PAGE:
The 2020 Corruption Perceptions Index (CPI) released today, Jan 28, 2020, by Transparency International (TI) has scored Ghana 43 out of a possible clean score of 100 and ranked the country 75 out of 180 countries and territories included in this year’s index. This CPI score indicates that Ghana gained 2 points compared to its 2019 score of 41 and improved in ranking by five places.
The CPI scores 180 countries and territories by their perceived levels of public sector corruption, according to experts and business people. It draws upon 13 data sources which capture the assessment of experts and business executives on a number of corrupt behaviours in the public sector. The survey uses a scale of zero (highly corrupt) to 100 (very clean).
According to the report, the top countries on the CPI are Denmark and New Zealand, with scores of 88, followed by Finland, Singapore, Sweden and Switzerland, with scores of 85 each. The bottom countries are South Sudan and Somalia, with scores of 12 each, followed by Syria (14), Yemen (15) and Venezuela (15). The highest scoring region is Western Europe and the European Union with an average score of 66, while the lowest scoring region is Sub-Saharan Africa with an average score of 32.
“Since 2012, 26 countries improved their CPI scores, including Greece, Myanmar and Ecuador. In the same period, 22 countries decreased their scores, including Lebanon, Malawi and Bosnia & Herzegovina.”2020 Corruption Perceptions Index
Sub -Saharan African (SSA) Ranking and Ghana’s Performance
In Africa, Seychelles is ranked highest with 66 points followed by Botswana with 60, Cabo Verde with 58, Rwanda with 54 and Mauritius scored 53 as the top five countries in SSA. Ghana’s score of 43 placed her 10th in SSA. Ghana also performed better than 39 other SSA countries including Benin, Lesotho, Burkina Faso and Ethiopia, etc.
According to Transparency International, the 2020 CPI reveals that, persistent corruption is undermining health care systems and contributing to democratic backsliding amid the COVID-19 pandemic. TI says, countries that perform well on the index invest more in health care and are better able to provide universal health coverage and are less likely to violate democratic norms and institutions or the rule of law.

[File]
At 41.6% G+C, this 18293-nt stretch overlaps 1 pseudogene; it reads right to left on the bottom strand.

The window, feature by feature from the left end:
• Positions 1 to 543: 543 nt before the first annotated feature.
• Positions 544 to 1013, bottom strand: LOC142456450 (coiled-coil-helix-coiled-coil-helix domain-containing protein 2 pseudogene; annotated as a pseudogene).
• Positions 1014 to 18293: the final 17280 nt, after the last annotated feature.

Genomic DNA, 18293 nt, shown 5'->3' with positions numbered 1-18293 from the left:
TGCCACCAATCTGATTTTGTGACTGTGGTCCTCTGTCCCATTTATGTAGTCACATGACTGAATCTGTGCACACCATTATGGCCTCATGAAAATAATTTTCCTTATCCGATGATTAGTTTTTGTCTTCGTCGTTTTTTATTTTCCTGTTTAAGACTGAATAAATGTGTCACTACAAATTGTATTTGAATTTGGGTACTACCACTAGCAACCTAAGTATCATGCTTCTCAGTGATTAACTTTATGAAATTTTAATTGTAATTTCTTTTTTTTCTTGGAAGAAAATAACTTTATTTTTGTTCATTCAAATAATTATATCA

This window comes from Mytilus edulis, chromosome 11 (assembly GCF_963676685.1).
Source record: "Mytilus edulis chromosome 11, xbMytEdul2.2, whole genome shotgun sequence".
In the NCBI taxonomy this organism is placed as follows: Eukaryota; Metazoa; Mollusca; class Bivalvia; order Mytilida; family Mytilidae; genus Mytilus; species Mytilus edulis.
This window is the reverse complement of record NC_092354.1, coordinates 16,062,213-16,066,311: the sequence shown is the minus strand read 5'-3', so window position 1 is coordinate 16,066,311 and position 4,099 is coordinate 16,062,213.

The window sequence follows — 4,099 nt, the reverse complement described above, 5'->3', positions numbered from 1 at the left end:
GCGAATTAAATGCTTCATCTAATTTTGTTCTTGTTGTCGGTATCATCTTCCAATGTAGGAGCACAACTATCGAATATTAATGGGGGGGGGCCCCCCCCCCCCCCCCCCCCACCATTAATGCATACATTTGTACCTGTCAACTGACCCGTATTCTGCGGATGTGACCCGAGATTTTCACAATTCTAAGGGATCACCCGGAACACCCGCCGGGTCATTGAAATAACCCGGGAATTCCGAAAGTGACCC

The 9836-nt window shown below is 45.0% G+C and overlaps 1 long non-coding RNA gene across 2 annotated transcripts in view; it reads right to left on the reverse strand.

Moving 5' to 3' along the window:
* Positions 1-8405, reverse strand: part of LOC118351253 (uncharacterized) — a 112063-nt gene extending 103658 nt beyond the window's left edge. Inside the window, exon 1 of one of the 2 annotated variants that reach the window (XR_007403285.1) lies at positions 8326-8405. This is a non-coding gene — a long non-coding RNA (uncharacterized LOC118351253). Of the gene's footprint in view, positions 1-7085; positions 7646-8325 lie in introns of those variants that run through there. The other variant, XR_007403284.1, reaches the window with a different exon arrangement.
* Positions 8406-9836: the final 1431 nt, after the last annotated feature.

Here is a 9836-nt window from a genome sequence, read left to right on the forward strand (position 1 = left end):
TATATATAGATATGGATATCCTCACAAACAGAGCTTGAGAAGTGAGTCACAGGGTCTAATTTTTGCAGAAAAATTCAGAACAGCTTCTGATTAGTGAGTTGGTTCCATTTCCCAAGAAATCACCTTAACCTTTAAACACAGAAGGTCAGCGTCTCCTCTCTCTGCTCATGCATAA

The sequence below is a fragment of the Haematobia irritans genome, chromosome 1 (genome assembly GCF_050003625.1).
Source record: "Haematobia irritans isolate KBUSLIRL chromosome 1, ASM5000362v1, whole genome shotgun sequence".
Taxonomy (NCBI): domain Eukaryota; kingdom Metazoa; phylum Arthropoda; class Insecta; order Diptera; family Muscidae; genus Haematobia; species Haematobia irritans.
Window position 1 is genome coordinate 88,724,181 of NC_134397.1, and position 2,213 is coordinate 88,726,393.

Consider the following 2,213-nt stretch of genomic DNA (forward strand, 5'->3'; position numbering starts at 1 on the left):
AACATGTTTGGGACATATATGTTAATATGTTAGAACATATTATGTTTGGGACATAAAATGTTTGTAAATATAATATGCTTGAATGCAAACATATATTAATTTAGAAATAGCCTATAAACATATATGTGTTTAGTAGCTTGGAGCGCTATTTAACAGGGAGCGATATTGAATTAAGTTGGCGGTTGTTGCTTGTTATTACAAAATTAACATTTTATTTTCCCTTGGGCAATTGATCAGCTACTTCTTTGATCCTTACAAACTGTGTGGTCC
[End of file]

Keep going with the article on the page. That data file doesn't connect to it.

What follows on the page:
In Ghana, though government’s measures at managing the pandemic and its related impact in 2020 was generally commendable; still outstanding is the issue of accountability. In a recent statement released by Ghana Integrity Initiative (GII) following the launch of the CPI 2020 report, some recommendations were made to reduce the incidences of corruption and better respond to current and future crises in the country.
GII recommends that government strengthens oversight institutions to ensure resources reach those mostly in need. Anti-corruption authorities and oversight institutions must have sufficient funds, resources, and independence to perform their duties in real time to identify and prevent diversion of government support; enforces procurement rules to all contracts; ensure open and transparent contracting to combat wrongdoing, identify conflicts of interest and ensure fair pricing.
Also, GII underscores the need for the government to publish relevant data and guarantee access to information to ensure the public receives easy, accessible, timely and meaningful information including – COVID-19 procurement contracts above a minimum value, names and beneficial ownership of companies awarded contracts, validating delivery of services and goods, and developing specific budget lines for COVID-19 reporting ; to speed up the digitization of the economy to facilitate more efficient and transparent delivery of key services in the pandemic period and also facilitates the ease of doing business and prevent artificial opacity; and to defend democracy and promote civic space and rights to create the enabling conditions to hold governments accountable.